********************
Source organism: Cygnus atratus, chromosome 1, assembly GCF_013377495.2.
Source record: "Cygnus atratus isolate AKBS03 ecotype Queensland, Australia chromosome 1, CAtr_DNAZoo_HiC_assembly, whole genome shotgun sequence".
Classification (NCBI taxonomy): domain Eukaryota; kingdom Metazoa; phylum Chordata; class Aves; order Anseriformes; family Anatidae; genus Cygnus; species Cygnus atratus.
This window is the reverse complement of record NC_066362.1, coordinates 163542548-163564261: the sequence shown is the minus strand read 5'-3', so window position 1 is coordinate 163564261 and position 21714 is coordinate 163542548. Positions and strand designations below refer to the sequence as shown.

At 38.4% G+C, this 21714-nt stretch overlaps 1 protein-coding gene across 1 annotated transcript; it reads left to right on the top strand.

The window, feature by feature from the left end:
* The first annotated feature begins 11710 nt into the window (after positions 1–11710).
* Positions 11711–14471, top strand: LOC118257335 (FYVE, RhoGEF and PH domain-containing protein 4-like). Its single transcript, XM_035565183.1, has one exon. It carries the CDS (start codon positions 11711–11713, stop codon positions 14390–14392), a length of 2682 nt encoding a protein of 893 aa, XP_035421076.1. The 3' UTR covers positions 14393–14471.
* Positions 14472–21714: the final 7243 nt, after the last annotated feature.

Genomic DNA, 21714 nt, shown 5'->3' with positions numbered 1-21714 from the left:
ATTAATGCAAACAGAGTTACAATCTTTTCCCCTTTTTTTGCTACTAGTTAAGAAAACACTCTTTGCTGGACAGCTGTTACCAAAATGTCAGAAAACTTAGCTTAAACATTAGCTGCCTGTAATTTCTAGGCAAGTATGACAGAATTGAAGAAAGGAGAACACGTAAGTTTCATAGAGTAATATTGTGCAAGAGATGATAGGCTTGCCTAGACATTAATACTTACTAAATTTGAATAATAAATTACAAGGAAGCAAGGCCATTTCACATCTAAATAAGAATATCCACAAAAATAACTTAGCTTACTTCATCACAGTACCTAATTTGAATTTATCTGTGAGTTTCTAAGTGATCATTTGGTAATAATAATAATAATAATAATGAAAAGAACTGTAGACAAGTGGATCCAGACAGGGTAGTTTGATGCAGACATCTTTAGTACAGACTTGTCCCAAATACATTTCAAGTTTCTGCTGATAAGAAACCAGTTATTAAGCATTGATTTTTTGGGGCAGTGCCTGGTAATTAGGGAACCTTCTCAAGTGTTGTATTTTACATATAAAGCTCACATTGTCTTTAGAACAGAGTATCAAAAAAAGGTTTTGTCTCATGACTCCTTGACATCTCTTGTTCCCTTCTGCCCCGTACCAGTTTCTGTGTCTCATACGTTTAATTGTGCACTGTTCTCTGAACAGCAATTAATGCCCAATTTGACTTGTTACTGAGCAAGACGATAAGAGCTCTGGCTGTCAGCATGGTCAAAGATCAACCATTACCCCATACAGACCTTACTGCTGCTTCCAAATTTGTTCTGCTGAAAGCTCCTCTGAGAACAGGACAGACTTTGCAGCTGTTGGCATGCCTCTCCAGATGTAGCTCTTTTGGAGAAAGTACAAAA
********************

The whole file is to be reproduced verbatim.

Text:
Source organism: Cygnus atratus, chromosome 1, assembly GCF_013377495.2.
Source record: "Cygnus atratus isolate AKBS03 ecotype Queensland, Australia chromosome 1, CAtr_DNAZoo_HiC_assembly, whole genome shotgun sequence".
Classification (NCBI taxonomy): domain Eukaryota; kingdom Metazoa; phylum Chordata; class Aves; order Anseriformes; family Anatidae; genus Cygnus; species Cygnus atratus.
This window is the reverse complement of record NC_066362.1, coordinates 163542548-163564261: the sequence shown is the minus strand read 5'-3', so window position 1 is coordinate 163564261 and position 21714 is coordinate 163542548. Positions and strand designations below refer to the sequence as shown.

At 38.4% G+C, this 21714-nt stretch overlaps 1 protein-coding gene across 1 annotated transcript; it reads left to right on the top strand.

The window, feature by feature from the left end:
* The first annotated feature begins 11710 nt into the window (after positions 1–11710).
* Positions 11711–14471, top strand: LOC118257335 (FYVE, RhoGEF and PH domain-containing protein 4-like). Its single transcript, XM_035565183.1, has one exon. It carries the CDS (start codon positions 11711–11713, stop codon positions 14390–14392), a length of 2682 nt encoding a protein of 893 aa, XP_035421076.1. The 3' UTR covers positions 14393–14471.
* Positions 14472–21714: the final 7243 nt, after the last annotated feature.

Genomic DNA, 21714 nt, shown 5'->3' with positions numbered 1-21714 from the left:
ATTAATGCAAACAGAGTTACAATCTTTTCCCCTTTTTTTGCTACTAGTTAAGAAAACACTCTTTGCTGGACAGCTGTTACCAAAATGTCAGAAAACTTAGCTTAAACATTAGCTGCCTGTAATTTCTAGGCAAGTATGACAGAATTGAAGAAAGGAGAACACGTAAGTTTCATAGAGTAATATTGTGCAAGAGATGATAGGCTTGCCTAGACATTAATACTTACTAAATTTGAATAATAAATTACAAGGAAGCAAGGCCATTTCACATCTAAATAAGAATATCCACAAAAATAACTTAGCTTACTTCATCACAGTACCTAATTTGAATTTATCTGTGAGTTTCTAAGTGATCATTTGGTAATAATAATAATAATAATAATGAAAAGAACTGTAGACAAGTGGATCCAGACAGGGTAGTTTGATGCAGACATCTTTAGTACAGACTTGTCCCAAATACATTTCAAGTTTCTGCTGATAAGAAACCAGTTATTAAGCATTGATTTTTTGGGGCAGTGCCTGGTAATTAGGGAACCTTCTCAAGTGTTGTATTTTACATATAAAGCTCACATTGTCTTTAGAACAGAGTATCAAAAAAAGGTTTTGTCTCATGACTCCTTGACATCTCTTGTTCCCTTCTGCCCCGTACCAGTTTCTGTGTCTCATACGTTTAATTGTGCACTGTTCTCTGAACAGCAATTAATGCCCAATTTGACTTGTTACTGAGCAAGACGATAAGAGCTCTGGCTGTCAGCATGGTCAAAGATCAACCATTACCCCATACAGACCTTACTGCTGCTTCCAAATTTGTTCTGCTGAAAGCTCCTCTGAGAACAGGACAGACTTTGCAGCTGTTGGCATGCCTCTCCAGATGTAGCTCTTTTGGAGAAAGTACAAAA